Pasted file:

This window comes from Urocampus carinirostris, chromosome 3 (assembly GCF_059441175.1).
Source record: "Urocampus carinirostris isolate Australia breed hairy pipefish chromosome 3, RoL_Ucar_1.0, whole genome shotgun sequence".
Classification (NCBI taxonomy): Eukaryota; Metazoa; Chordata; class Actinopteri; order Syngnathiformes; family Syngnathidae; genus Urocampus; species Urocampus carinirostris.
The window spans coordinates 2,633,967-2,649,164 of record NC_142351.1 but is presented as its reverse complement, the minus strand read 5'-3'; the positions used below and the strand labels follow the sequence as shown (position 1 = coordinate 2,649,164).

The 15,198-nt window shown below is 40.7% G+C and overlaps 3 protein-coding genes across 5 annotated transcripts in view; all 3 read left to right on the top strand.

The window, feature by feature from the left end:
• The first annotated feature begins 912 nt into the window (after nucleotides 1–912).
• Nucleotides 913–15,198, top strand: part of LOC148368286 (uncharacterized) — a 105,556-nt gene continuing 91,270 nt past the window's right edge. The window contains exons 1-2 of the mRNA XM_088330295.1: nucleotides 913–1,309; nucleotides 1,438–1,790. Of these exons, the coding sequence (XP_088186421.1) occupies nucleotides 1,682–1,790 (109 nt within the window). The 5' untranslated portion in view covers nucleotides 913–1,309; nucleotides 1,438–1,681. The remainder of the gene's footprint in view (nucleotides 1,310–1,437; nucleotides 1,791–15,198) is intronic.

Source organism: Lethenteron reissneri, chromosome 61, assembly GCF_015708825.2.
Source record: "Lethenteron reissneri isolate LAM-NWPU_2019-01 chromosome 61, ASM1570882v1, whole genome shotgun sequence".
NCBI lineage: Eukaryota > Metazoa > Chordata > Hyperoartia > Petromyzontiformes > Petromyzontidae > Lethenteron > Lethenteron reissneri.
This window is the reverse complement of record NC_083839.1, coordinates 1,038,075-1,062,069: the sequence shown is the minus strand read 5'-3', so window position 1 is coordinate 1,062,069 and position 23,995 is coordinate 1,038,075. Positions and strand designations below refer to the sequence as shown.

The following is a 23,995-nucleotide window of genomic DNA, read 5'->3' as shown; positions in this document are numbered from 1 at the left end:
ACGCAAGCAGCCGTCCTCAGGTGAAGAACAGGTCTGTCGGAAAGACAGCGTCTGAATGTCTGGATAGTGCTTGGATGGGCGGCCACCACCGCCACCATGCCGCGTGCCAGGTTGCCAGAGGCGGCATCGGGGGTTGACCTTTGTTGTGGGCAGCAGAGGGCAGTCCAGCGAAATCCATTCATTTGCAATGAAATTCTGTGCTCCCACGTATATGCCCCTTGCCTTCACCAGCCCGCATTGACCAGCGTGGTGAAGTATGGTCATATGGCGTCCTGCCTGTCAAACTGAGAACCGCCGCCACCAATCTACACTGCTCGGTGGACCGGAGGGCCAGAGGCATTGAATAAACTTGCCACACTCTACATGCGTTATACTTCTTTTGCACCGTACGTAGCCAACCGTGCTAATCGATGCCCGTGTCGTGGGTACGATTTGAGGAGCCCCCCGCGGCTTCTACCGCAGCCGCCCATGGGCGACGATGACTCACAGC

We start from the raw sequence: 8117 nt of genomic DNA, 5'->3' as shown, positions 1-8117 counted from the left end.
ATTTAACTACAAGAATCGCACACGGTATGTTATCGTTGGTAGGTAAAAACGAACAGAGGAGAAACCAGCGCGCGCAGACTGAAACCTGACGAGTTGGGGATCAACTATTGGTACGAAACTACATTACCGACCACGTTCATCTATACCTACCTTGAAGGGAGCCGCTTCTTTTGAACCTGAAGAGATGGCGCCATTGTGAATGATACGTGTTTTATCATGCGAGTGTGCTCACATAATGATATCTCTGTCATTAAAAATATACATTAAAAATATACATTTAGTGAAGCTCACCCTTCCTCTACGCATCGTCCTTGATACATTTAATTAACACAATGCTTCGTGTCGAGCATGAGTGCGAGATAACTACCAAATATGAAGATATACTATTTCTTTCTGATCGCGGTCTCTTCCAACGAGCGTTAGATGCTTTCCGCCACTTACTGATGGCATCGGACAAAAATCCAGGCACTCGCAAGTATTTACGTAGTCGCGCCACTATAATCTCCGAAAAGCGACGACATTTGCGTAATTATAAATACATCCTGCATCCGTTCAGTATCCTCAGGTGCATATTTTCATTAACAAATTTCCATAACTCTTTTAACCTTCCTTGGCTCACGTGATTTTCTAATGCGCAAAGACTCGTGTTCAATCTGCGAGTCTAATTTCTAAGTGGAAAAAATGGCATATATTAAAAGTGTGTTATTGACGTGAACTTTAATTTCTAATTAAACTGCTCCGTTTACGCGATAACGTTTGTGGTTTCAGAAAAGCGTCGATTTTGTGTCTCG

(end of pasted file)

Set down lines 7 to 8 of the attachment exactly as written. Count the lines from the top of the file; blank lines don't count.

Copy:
• The first annotated feature begins 912 nt into the window (after nucleotides 1–912).
• Nucleotides 913–15,198, top strand: part of LOC148368286 (uncharacterized) — a 105,556-nt gene continuing 91,270 nt past the window's right edge. The window contains exons 1-2 of the mRNA XM_088330295.1: nucleotides 913–1,309; nucleotides 1,438–1,790. Of these exons, the coding sequence (XP_088186421.1) occupies nucleotides 1,682–1,790 (109 nt within the window). The 5' untranslated portion in view covers nucleotides 913–1,309; nucleotides 1,438–1,681. The remainder of the gene's footprint in view (nucleotides 1,310–1,437; nucleotides 1,791–15,198) is intronic.